Enabling RESTful Services with WCF

14 באוגוסט 2009

אין תגובות

I came across a number of sources that describe how to support RESTful Services with WCF, but unfortunately, I couldnt find one source that had all the small print. So, here it is – all in one place.


Let’s say you have a WCF Web Service exposed at an endpoint with this address: www.mycompany.com/Services/ProductsService.svc. And let’s say that in addition to speaking sophisticated SOAP with some clients you would also like to respond to GET requests from simple clients that need to retrieve all the information in XML (or JSON) form. For instance, you might like to respond to this URL: www.mycompany.com/productlist.xml with the contents of the productlist.xml file.


This is possible using WCF, and as you might expect, it involves defining an additional endpoint. There are actually three things you need to do:

  1. Define an additional end point using the webHttpBinding with a webHttp behavior.
  2. Add a ServiceContract with an OperationContract decorated with the [WebGet] attribute.
  3. Implement the OperationContract by returning a Stream with the contents of the required file.

1. Additional EndPoint with a webHttp Behavior

A configuration file is worth a thousand lines of code, so here is a rather minimilistic service-side configuration file that shows what you need.

<?xml version="1.0" encoding="utf-8" ?>




      <service name="ProductsService"


        <endpoint address="Services/ProductsService.svc"


                  contract="IProductsService" />

        <endpoint address=""



                  contract="IRestfulOperations" />



            <add baseAddress="http://www.mycompany.com/" />







        <behavior name="WebBehavior">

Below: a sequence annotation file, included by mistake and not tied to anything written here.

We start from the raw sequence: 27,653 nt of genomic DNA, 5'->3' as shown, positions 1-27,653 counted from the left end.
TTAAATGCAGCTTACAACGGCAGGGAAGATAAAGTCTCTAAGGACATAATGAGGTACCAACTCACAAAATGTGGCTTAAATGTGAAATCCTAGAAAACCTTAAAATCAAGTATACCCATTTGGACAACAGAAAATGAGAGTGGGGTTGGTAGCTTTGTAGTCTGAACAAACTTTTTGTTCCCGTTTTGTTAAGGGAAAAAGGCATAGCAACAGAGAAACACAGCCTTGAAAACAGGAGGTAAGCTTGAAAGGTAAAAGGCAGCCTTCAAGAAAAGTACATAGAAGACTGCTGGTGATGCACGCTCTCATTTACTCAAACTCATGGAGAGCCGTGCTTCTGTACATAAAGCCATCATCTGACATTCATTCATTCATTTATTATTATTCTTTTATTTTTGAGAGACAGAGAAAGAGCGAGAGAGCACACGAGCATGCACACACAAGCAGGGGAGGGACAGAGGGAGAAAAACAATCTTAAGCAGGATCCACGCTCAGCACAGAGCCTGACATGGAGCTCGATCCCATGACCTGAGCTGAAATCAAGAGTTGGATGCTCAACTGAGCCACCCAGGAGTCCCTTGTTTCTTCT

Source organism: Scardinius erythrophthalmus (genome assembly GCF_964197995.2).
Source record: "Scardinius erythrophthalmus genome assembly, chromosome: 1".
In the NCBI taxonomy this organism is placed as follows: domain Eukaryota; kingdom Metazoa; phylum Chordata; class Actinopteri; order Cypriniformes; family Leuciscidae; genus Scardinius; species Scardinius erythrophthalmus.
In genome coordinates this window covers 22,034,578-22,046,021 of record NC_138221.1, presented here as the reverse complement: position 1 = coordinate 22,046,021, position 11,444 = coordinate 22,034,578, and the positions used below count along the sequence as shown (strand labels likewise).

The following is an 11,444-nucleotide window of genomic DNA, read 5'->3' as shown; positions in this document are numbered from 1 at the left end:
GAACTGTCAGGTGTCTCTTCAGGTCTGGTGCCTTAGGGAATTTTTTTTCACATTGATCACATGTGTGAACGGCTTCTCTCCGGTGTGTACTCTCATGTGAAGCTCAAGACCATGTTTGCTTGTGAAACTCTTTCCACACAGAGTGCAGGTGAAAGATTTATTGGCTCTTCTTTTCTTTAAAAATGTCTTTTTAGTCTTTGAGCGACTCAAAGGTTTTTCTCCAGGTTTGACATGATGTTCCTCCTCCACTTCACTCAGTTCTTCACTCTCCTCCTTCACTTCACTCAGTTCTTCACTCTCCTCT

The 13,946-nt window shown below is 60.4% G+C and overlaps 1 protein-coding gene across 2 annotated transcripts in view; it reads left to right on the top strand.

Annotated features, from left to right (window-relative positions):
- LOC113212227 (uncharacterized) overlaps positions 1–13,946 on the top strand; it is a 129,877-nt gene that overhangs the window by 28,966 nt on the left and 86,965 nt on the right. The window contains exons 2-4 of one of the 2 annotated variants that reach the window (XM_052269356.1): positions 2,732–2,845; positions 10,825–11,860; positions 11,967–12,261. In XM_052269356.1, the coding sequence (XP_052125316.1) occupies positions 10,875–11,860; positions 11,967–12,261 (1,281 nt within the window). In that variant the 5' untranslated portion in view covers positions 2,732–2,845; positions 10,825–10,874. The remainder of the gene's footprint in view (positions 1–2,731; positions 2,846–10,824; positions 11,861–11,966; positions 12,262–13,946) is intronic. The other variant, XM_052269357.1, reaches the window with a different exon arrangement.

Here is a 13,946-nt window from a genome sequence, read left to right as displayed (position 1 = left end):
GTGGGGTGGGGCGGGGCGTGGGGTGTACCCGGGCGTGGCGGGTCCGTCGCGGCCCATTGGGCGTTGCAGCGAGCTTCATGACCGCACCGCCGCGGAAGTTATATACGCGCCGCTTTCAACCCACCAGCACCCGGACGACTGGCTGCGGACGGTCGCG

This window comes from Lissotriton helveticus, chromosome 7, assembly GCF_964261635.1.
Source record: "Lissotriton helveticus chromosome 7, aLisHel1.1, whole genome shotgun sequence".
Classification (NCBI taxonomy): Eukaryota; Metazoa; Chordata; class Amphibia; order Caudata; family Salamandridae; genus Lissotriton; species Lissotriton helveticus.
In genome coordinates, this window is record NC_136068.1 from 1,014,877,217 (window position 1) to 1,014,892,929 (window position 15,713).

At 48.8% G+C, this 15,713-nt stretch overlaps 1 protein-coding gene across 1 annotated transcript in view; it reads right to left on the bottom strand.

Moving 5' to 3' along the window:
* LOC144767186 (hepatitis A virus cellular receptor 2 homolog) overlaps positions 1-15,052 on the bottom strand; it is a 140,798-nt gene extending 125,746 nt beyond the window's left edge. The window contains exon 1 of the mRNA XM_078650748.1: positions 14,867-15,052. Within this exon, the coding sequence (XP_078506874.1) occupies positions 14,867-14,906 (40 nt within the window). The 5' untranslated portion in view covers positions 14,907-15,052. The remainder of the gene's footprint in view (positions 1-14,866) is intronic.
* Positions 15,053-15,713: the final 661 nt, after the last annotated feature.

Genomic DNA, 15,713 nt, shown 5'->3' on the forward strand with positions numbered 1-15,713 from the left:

<webHttp />






2. Add an OperationContract with the [WebGet] Attribute

The code in this and the next section is based on responses by Carlos Figueira here.

Here is the new ServiceContract with the decorated OperationContract:


    public partial interface IRestfulMethods


        [OperationContract, WebGet(UriTemplate = "/ProductList.xml")]

        Stream GetProductList();


I advise you take a look at the documentation for more information on WebGet parameters. In particular, take a look at the UriTemplate which allows you to pass in parameters for the decorated method as part of the URL. WCF will extract the parameters and pass them as arguments to the method.

3. Implement the OperationContract

    public partial class ProductsService : IProductsService, IRestfulMethods


        #region IRestfulMethods Members


        public Stream GetProductList()


            string result = @"<?xml version=""1.0""?>


                    <Garden Chair>



                    <Garden Chair>

                    <Magic Wand>



                    </Magic Wand>


            WebOperationContext.Current.OutgoingResponse.ContentType = "application/xml";

            return new MemoryStream(Encoding.UTF8.GetBytes(result));





For this to work you need to add a reference to the System.ServiceModel.Web assembly as well as to System.ServiceModel and to add a using statement for the System.ServiceModel.Web namespace.

Putting It All Together

Now, when a client makes a GET request to the URL www.mycompany.com/ProductList.xml, the new endpoint with the webHttpBinding responds by calling the GetProductList method. The GetProductList retrieves the data from the file (or generates it some other way), encapsulates it as a Stream and returns the Stream. WCF then writes the contents of the Stream to the HTTP Response.


In this post I demonstrated the three basic steps you need to implement to have a WCF service serve RESTful clients. You do this by mapping the RESTful requests to an OperationContract decorated with the WebGet attribute and that is exposed at an endpoint that uses the webHttpBinding binding with a webHttp behavior.

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